Matcha, or powdered green tea (Camellia sinensis) of the Tencha type, is popular all around the world, and its consumption continues to rise. Because of its unique cultivation method, it is rich in phytochemicals and has many health-promoting properties; it contains high concentrations of polyphenols, theanine and chlorophyll. Tea, and by extension matcha, contains numerous minerals, one of which is fluorine. Under physiological conditions, this mineral plays a significant role in hard tissue mineralisation processes. However, even in low concentrations, with prolonged exposure, fluoride can accumulate in the body, leading to a number of harmful effects. The aim of this study was to evaluate, for the first time, the fluoride content of the matcha infusions from different harvests, brewed using water at different temperatures (25 °C, 70 °C, 80 °C and 90 °C). The content of fluoride ions was measured by the potentiometric method. The fluoride content ranged from 3.36 to 4.03 mg/L and was dependent on both the leaf harvest time and brewing temperature. The concentration of this mineral in the dry powder ranged from 118.39 to 121.65 mg/kg. Irrespective of the water temperature or harvest time, matcha was found to have a high fluoride content, with particularly high concentrations being noted in the powder itself.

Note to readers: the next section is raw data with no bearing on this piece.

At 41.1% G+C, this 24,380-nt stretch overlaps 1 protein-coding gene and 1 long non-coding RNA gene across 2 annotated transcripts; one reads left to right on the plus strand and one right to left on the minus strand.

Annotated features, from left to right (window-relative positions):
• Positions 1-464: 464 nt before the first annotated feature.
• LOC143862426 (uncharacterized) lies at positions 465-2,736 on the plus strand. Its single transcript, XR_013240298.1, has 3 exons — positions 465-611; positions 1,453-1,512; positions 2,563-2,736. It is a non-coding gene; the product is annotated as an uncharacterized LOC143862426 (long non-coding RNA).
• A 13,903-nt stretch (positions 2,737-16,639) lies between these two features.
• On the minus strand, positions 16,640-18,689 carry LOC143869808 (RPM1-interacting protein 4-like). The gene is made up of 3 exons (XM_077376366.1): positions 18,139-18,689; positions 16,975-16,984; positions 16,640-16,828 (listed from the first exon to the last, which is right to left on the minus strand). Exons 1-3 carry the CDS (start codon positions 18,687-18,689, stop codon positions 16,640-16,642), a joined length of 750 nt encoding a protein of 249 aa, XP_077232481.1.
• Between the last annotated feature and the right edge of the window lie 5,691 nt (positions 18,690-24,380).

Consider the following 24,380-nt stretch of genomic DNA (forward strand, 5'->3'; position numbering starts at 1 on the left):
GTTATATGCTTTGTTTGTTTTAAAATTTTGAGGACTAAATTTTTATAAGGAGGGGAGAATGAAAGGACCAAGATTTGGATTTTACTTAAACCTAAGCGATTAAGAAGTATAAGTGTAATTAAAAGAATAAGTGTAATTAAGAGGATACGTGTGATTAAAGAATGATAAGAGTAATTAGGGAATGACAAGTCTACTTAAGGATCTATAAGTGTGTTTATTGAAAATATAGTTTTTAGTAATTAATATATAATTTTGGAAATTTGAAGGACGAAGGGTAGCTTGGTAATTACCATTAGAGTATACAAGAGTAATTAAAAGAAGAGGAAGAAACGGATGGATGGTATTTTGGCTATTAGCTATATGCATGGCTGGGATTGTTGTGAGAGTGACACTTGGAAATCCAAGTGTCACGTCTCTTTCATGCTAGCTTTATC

Our study showed that the harvesting date for matcha tea leaves was shown to have a significant effect on the fluoride content of the dried tea (traditional vs. daily). Matcha daily (from the second and third harvest) had a significantly higher concentration of fluoride. In the case of matcha tea, the temperature of the water used to prepare the infusions also had a significant effect on the fluoride content of the beverage. An analysis of the results showed that the higher the water temperature, the higher the fluoride content in the tea.
However, matcha tea, irrespective of the harvest date or brewing temperature, is a major source of fluoride in the human diet. One litre of this beverage can contain approximately 4 mg of fluoride, providing the total daily requirement for this mineral. The lowest fluoride content was found in the beverage made at 25 °C, entailing the safest dose for humans, which this study brings to light for the first time. Matcha powder, which is increasingly popular as an ingredient in various dishes, contains a very high level of this mineral (120 mg/kg). Despite its valuable health-promoting properties and the abundance of phytochemicals, it is important to control the amount of matcha in one’s daily diet and to take into account other sources of fluoride.